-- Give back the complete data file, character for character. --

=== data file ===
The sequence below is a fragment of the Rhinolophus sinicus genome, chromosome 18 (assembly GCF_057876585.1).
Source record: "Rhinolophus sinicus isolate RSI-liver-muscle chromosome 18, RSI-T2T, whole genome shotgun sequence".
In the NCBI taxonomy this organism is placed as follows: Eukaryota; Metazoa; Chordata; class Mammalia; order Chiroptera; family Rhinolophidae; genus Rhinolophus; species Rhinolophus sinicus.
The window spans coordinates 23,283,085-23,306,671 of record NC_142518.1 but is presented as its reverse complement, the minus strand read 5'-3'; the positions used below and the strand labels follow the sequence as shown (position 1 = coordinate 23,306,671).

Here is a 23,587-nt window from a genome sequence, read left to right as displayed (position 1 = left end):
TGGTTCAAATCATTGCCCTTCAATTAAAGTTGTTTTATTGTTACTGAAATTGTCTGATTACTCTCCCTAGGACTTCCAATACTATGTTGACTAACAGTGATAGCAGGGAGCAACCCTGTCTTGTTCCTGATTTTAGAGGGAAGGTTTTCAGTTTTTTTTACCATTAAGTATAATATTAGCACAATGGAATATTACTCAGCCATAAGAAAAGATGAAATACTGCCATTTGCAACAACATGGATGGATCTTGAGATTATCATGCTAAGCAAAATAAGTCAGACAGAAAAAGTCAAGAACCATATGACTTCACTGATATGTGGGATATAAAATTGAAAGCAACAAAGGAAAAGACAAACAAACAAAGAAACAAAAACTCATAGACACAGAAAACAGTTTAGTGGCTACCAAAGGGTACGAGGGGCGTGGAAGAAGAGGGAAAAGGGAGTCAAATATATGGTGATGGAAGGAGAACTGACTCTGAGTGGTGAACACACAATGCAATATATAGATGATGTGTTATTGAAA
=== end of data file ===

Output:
The sequence below is a fragment of the Rhinolophus sinicus genome, chromosome 18 (assembly GCF_057876585.1).
Source record: "Rhinolophus sinicus isolate RSI-liver-muscle chromosome 18, RSI-T2T, whole genome shotgun sequence".
In the NCBI taxonomy this organism is placed as follows: Eukaryota; Metazoa; Chordata; class Mammalia; order Chiroptera; family Rhinolophidae; genus Rhinolophus; species Rhinolophus sinicus.
The window spans coordinates 23,283,085-23,306,671 of record NC_142518.1 but is presented as its reverse complement, the minus strand read 5'-3'; the positions used below and the strand labels follow the sequence as shown (position 1 = coordinate 23,306,671).

Here is a 23,587-nt window from a genome sequence, read left to right as displayed (position 1 = left end):
TGGTTCAAATCATTGCCCTTCAATTAAAGTTGTTTTATTGTTACTGAAATTGTCTGATTACTCTCCCTAGGACTTCCAATACTATGTTGACTAACAGTGATAGCAGGGAGCAACCCTGTCTTGTTCCTGATTTTAGAGGGAAGGTTTTCAGTTTTTTTTACCATTAAGTATAATATTAGCACAATGGAATATTACTCAGCCATAAGAAAAGATGAAATACTGCCATTTGCAACAACATGGATGGATCTTGAGATTATCATGCTAAGCAAAATAAGTCAGACAGAAAAAGTCAAGAACCATATGACTTCACTGATATGTGGGATATAAAATTGAAAGCAACAAAGGAAAAGACAAACAAACAAAGAAACAAAAACTCATAGACACAGAAAACAGTTTAGTGGCTACCAAAGGGTACGAGGGGCGTGGAAGAAGAGGGAAAAGGGAGTCAAATATATGGTGATGGAAGGAGAACTGACTCTGAGTGGTGAACACACAATGCAATATATAGATGATGTGTTATTGAAA